It’s hard not to see 2022 as a “year that changed everything.” The war in Ukraine and other developments certainly represented shocks to the international system. But rather than a year that has changed everything, I see a year that has made everything more possible, at times for the worse but also for the better.
Last month, a U.S. Coast Guard patrol vessel off the coast of Ecuador was forced to take evasive action when a Chinese fishing boat tried to ram it to avoid being boarded and inspected. The incident highlights the growing risk for conflict over fishing rights amid heightened geopolitical rivalry on the world’s oceans.
Though the world is still not on track to tackle the climate crisis, politicians, investors and businesses are waking up to the far-reaching transitions, such as clean energy, that are needed to limit the effects of climate change. That transition is accelerating, with important implications for finance, trade and geopolitics.
Writing about human security and international law often means writing about the worst things in the world. With the holidays around the corner, it’s worth sharing a few stories that show how numerous strategies—including NGO activism and nonviolent protest movements—are making a positive difference for human security worldwide.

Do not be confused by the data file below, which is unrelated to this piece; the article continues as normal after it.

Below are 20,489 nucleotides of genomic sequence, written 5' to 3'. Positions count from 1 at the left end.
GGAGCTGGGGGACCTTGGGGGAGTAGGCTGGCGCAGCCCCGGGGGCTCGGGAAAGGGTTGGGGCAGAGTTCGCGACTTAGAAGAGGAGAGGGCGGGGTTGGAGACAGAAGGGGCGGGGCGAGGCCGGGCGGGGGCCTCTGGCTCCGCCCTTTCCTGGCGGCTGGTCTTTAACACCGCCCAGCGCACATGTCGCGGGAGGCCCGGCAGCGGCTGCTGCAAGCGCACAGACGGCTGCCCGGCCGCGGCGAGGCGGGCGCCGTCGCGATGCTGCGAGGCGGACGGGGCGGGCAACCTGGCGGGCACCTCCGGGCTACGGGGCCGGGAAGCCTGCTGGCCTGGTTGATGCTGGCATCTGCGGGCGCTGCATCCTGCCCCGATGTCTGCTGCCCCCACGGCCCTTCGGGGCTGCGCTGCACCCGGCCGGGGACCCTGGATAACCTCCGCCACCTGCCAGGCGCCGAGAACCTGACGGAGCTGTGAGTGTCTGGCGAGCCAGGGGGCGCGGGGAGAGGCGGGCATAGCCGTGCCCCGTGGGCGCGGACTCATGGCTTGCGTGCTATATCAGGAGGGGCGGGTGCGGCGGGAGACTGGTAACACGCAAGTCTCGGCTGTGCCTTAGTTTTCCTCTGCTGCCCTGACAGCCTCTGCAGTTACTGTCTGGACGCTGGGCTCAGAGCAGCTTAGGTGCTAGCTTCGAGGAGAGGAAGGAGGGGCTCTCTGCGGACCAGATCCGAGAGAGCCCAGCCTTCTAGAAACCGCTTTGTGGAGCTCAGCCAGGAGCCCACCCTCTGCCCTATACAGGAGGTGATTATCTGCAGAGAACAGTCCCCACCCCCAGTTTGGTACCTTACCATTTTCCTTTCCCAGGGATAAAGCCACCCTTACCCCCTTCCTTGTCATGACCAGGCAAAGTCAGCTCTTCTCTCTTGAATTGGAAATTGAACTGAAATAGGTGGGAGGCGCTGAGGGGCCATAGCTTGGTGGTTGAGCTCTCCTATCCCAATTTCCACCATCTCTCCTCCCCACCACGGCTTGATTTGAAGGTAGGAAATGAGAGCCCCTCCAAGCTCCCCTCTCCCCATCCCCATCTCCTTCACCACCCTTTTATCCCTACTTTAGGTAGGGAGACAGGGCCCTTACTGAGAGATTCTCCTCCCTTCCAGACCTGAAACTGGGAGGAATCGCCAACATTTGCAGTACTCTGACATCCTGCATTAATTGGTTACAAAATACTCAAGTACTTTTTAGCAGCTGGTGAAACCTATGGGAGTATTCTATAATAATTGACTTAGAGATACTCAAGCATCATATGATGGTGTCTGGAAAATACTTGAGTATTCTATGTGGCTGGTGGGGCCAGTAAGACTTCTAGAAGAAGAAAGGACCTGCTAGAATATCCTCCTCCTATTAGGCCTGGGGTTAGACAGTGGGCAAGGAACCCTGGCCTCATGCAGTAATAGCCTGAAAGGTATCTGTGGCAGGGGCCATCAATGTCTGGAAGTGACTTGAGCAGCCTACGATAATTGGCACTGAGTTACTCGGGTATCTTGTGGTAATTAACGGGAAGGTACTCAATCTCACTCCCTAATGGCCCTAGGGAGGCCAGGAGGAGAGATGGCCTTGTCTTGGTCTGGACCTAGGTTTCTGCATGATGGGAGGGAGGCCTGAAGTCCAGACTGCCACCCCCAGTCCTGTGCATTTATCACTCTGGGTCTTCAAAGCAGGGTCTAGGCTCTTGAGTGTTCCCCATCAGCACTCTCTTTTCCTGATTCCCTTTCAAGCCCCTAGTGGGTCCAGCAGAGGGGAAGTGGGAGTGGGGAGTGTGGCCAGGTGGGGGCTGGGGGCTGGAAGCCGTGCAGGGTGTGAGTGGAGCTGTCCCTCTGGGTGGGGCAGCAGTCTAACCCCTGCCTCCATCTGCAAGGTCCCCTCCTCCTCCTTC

In defending themselves from foreign interference, Western countries currently tend to look at all the tools used to pursue it in isolation. In order to effectively defend themselves, however, Western governments ought to see all the tools of foreign interference as elements of a strategic continuum, requiring a holistic response.
From the outset of the FIFA World Cup in Qatar, many observers have been quick to point to its downsides, from accusations of corruption in the host-country selection process to human rights concerns. But major sporting events like the World Cup and Olympic Games still offer unique opportunities for the host countries and the world.
Cities have emerged as key leaders in implementing climate solutions. But while transport and energy often get more attention, the construction and operation of buildings is typically a city’s highest source of emissions. It’s not surprising, then, that buildings have become a top priority for climate action for U.S. cities.
Advocates of cryptocurrencies have long argued that the new technology behind them would break the government monopoly on currency regulation. The collapse of the FTX exchange illustrates why this sort of “disruption” is unlikely in the realm of currency control, which has historically been and will remain the domain of governments.
After an inauspicious start, 2022 has been a year of low-key but surprisingly successful muddling through for multilateralism. While the war in Ukraine had the potential to throw international institutions into disarray, overall these institutions weathered the storm in better shape than seemed imaginable shortly after the invasion.